When you revert to your true form, any objects previously melded into the new form reappear in the same location on your body they previously occupied and are once again functional. Any new items you wore in the assumed form and can’t wear in your normal form fall off and land at your feet; any item that you could wear in either form or carry in a body part common to both forms at the time of reversion are still held in the same way.

Any part of the body, or piece of equipment, that is separated from the whole reverts to its true form. Should the subject die when in the assumed form, then he immediately reverts back to his true form upon death.

As I said before: the description is long but I think that it needs to be. At least all the relevent rules are together in the same place for the first time in third edition. However, although Wildshape is based on the Polymorph spell, it isn’t exactly the same as the Polymorph spell. The differences make druids better than a wizard with a polymorph spell when it comes to turning into animals. However, the wizard has the freedom to transform himself into many different weird and wonderful (and magical) creatures.

So without further ado, let’s look at the shiny new description of the druid’s Wildshape power:

Wild Shape

At fifth level, a druid gains the ability to turn herself into a Small or Medium Animal and back again. The druid can only take the form of a creature he is familiar with. For example, a druid who has never been outside a temperate forest could not become a polar bear. Wildshaping is a standard action that does not provoke an attack of opportunity. There is no limit to the amount of time a druid can remain in his animal form. Returning to his original form is also a standard action.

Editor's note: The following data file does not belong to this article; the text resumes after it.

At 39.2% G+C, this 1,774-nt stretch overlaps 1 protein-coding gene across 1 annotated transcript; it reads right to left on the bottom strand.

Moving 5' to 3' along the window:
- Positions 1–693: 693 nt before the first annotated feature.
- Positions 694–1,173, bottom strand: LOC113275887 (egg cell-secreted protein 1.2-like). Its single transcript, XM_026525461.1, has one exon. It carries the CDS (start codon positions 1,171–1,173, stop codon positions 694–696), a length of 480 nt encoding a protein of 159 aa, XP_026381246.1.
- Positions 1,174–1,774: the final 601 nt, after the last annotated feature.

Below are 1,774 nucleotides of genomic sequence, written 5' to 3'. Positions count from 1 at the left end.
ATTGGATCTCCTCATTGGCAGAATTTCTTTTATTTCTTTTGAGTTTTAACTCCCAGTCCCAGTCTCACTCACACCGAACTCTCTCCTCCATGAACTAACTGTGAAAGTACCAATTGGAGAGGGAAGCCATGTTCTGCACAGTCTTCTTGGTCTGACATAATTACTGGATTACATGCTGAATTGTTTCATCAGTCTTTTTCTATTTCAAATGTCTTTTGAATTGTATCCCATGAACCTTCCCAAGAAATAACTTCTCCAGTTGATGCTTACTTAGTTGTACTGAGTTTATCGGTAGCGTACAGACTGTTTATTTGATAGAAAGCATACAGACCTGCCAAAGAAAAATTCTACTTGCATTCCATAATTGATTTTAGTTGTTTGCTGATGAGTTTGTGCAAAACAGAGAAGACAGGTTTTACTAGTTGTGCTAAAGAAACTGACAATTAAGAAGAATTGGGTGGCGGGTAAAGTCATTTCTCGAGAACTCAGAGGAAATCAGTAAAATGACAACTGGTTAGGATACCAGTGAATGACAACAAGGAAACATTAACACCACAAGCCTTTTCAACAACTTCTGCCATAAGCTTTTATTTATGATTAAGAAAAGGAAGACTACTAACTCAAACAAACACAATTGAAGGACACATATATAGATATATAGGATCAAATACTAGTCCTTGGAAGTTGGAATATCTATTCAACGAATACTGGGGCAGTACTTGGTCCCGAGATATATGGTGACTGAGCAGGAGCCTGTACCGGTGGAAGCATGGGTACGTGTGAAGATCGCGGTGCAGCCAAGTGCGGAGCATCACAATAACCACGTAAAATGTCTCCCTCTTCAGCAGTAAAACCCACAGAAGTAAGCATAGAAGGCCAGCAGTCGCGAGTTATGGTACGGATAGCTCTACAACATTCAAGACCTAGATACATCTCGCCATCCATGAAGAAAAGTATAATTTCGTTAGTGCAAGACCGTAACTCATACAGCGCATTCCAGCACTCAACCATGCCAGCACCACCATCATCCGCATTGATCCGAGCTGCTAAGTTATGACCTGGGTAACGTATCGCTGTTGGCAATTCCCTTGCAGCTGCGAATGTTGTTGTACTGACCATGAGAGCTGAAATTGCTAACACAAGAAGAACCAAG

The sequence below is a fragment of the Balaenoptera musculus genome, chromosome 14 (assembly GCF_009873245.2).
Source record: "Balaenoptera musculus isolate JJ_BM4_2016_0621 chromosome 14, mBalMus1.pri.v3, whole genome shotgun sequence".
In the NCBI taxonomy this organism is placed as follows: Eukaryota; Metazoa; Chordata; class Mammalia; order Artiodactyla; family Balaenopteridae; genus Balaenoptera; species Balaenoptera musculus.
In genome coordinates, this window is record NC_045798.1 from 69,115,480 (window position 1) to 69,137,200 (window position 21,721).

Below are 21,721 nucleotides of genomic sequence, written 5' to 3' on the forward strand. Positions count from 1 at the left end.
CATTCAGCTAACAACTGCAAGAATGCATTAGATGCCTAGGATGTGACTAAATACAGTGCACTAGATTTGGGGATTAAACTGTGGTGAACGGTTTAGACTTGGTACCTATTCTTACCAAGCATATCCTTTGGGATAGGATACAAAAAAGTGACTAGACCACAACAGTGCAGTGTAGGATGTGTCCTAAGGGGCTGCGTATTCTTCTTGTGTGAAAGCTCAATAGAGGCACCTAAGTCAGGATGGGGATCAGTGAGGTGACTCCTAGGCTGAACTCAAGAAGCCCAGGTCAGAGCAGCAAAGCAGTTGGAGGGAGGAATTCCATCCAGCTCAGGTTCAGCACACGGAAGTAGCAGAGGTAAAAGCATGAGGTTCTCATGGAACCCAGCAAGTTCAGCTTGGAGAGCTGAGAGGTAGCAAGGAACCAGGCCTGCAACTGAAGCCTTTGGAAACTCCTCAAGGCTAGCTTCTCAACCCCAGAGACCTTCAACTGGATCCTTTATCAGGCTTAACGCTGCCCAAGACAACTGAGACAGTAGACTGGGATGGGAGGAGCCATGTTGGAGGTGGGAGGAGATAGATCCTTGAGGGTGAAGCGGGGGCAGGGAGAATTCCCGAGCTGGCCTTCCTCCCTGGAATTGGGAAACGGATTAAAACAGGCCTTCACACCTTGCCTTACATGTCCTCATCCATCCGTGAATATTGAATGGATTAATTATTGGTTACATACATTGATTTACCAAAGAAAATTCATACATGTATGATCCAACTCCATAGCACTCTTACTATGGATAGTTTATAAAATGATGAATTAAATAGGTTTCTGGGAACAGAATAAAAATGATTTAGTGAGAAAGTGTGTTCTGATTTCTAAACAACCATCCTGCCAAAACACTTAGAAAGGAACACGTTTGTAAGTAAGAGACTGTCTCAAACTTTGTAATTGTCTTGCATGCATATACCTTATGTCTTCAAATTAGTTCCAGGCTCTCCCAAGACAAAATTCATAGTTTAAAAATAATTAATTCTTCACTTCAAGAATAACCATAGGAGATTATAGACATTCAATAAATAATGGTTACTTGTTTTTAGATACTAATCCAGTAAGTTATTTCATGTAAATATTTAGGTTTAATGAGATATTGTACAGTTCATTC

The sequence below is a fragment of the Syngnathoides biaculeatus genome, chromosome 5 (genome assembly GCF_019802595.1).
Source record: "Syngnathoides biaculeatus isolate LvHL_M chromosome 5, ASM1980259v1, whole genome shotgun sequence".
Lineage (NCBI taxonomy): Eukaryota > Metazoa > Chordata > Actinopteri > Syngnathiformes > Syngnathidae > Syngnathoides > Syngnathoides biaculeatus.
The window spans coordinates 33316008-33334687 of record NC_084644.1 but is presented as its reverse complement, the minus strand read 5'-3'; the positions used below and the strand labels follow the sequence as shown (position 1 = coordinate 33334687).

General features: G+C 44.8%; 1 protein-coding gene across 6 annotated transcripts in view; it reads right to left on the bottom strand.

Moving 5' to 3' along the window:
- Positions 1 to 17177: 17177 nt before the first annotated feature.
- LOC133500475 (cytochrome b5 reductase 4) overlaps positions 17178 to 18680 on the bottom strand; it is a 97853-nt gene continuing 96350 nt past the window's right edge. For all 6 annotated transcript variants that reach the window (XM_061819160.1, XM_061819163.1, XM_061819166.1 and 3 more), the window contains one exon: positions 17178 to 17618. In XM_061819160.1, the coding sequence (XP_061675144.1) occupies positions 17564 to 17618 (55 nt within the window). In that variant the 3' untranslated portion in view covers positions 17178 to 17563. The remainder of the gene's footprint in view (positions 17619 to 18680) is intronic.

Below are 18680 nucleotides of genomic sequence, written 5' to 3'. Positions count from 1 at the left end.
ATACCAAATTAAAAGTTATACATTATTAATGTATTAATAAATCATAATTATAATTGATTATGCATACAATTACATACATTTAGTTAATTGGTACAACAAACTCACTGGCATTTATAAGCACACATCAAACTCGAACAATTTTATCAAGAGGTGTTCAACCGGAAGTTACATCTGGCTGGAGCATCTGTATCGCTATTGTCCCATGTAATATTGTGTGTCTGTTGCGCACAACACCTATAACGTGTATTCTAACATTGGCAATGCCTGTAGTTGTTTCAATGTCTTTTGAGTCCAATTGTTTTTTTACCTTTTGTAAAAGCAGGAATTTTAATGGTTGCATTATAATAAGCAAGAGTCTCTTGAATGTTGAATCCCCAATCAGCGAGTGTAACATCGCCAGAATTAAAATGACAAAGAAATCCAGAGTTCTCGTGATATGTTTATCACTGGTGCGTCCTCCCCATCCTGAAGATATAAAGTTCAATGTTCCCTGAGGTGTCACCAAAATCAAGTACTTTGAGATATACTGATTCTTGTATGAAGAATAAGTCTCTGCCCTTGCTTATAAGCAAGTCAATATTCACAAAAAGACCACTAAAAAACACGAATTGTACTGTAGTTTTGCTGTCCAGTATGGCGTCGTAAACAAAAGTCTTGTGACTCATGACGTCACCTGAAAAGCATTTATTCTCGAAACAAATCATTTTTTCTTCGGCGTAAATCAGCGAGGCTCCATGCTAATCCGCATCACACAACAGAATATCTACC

The size and diversity of the creature the druid can become increases as the druid gains levels. He can become Large creatures at level seven, Tiny creatures at level nine, Huge creatures at level eleven, and Diminutive creatures at level thirteen. The druid expands his repetoire to include creatures of the Vermin type at level eight, the Plant type at level eleven, and the Elemental type at level fourteen.

Although the druid can Wildshape at-will, his level governs the number of times he can safely attempt the change. The druid may wildshape safely 1/day at level five, 2/day at level six and gains one more safe use of wildshape at each even-numbered level to a maximum of eight safe uses at level eighteen. If the druid wildshapes beyond these safe limits then the following rules apply:

The first wildshape each day beyond the safe limit imposed by the druid’s level functions normally. However, the druid must make a special level check to revert to his original form. The check is 1d20 + the druid’s level + the druid’s Wisdom modifier. The DC of this check is 21. If the check succeeds then the druid reverts to his original form normally. He may then (if he chooses) attempt to Wildshape again. However, each additional Wildshape attempt adds a cumulative +2 to the DC of the level check to revert to his own form.

If the level check fails then druid is stuck in his creature form until dawn the following day. At this point he can make another level check (at +2 to the DC of the previous check) to revert to his original form. If he fails again then he remains stuck for another day, before he can try the check again (at an additional +2 to the DC). He continues making checks at an increasing DC each dawn until he either succeeds or fails four successive checks. If four checks are failed then the druid remains in his creature form forever and may take on the mentality and nature of the creature.

At twentieth level, the druid does not need to worry about  these checks, as he is able to Wildshape safely at-will with no penalty.

Wildshape otherwise functions as the Polymorph spell.